Now that was the kind of performance worthy of the Eagles' newly-minted #4 ranking. Well, except for giving up 401 passing yards to the Falcons. Sure, Bowling Green only gained 65 yards on the ground (on 23 carries), but 401 yards through the air - especially when you know that the Falcons are going to fling it all around - is concerning. Nonetheless, the five picks tallied by the BC defense certainly made up for the otherwise difficult defensive day. And that Eagle offense - 'tis a thing of beauty when Matt Ryan is in a groove. And how good is BC? Bowling Green coach Gregg Brandon had this to say: "That might have been the best team, arguably, that we've ever played since I've been coaching here." Brandon came aboard in 2003, and during his tenure the Falcons have played Ohio State (2006), Wisconsin (2005 & 2006), and Oklahoma (2004).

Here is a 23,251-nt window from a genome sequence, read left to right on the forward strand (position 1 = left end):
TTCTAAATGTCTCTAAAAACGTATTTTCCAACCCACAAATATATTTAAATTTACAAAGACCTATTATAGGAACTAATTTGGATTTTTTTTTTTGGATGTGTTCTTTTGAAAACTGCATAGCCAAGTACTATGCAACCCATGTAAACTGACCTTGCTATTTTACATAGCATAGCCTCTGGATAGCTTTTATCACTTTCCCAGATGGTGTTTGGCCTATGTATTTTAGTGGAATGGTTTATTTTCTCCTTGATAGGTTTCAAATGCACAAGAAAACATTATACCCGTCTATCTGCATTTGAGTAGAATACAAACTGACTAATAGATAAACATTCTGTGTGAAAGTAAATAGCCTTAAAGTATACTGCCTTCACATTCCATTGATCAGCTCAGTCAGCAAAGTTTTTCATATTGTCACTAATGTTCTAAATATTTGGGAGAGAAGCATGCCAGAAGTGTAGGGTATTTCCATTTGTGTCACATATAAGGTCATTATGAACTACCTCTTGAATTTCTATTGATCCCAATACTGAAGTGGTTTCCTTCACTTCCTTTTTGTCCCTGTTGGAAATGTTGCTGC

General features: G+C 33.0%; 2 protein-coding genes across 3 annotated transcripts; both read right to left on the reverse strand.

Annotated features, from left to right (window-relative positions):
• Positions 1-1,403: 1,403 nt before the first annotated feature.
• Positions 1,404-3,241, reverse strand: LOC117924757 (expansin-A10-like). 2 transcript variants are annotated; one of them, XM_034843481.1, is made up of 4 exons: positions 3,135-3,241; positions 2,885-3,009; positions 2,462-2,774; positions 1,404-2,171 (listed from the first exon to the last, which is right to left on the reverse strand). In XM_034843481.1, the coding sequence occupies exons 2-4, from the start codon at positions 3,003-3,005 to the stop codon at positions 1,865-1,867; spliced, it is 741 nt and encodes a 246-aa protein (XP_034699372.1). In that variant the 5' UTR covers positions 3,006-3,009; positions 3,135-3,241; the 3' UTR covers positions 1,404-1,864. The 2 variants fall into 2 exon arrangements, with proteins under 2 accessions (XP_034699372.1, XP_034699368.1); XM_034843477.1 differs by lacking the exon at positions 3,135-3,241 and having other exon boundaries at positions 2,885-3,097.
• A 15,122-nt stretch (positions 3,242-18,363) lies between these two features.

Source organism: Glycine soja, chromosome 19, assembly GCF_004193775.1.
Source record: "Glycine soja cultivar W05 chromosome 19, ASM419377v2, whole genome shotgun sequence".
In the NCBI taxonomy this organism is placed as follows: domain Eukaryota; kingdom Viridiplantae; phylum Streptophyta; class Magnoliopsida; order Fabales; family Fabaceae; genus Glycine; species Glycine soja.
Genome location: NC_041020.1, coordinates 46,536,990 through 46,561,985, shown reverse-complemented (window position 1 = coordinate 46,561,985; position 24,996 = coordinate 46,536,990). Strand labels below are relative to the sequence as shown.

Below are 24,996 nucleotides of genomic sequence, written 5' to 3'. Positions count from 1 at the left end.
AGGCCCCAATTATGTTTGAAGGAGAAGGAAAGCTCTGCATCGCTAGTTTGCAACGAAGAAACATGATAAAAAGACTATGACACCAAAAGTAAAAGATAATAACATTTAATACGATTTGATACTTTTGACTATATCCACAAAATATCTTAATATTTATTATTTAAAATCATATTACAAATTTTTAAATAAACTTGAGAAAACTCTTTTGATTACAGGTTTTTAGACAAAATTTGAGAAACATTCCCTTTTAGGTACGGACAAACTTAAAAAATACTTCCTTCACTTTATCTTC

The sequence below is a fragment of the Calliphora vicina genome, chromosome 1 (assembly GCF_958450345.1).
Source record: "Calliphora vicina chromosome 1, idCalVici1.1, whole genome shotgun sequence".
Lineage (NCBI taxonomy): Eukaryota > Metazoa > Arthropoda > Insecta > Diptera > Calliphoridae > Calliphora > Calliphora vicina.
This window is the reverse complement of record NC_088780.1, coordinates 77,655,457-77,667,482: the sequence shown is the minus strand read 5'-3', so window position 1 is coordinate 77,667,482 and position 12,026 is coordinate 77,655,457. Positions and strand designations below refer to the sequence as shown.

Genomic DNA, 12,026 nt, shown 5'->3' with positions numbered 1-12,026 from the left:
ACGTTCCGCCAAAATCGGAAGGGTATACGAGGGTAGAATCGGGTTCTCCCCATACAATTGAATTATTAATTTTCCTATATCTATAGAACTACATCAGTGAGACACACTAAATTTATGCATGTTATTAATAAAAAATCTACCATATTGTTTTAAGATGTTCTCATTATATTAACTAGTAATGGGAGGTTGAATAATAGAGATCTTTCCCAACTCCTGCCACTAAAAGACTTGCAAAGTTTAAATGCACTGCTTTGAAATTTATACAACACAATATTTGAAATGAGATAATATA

I haven't been right about much this year, but I am usually dead-on about Wake Forest and their maddening propensity to play to the level of their competition. The score of this game isn't quite indicative of how the game was played (Wake trailed 9-0 early, but went up 34-9 by mid 3rd quarter before Duke rallied to make it interesting). The Deacs' all-everything Kenny Moore continues to be one of the most unheralded players in the nation this season (100 receiving yards, 84 rush yards, 22 return yards against the Blue Devils). Duke has garnered quite a bit of respect this season despite only closing the deal once; sooner or later another victory needs to be chalked up or they'll start to pack it in.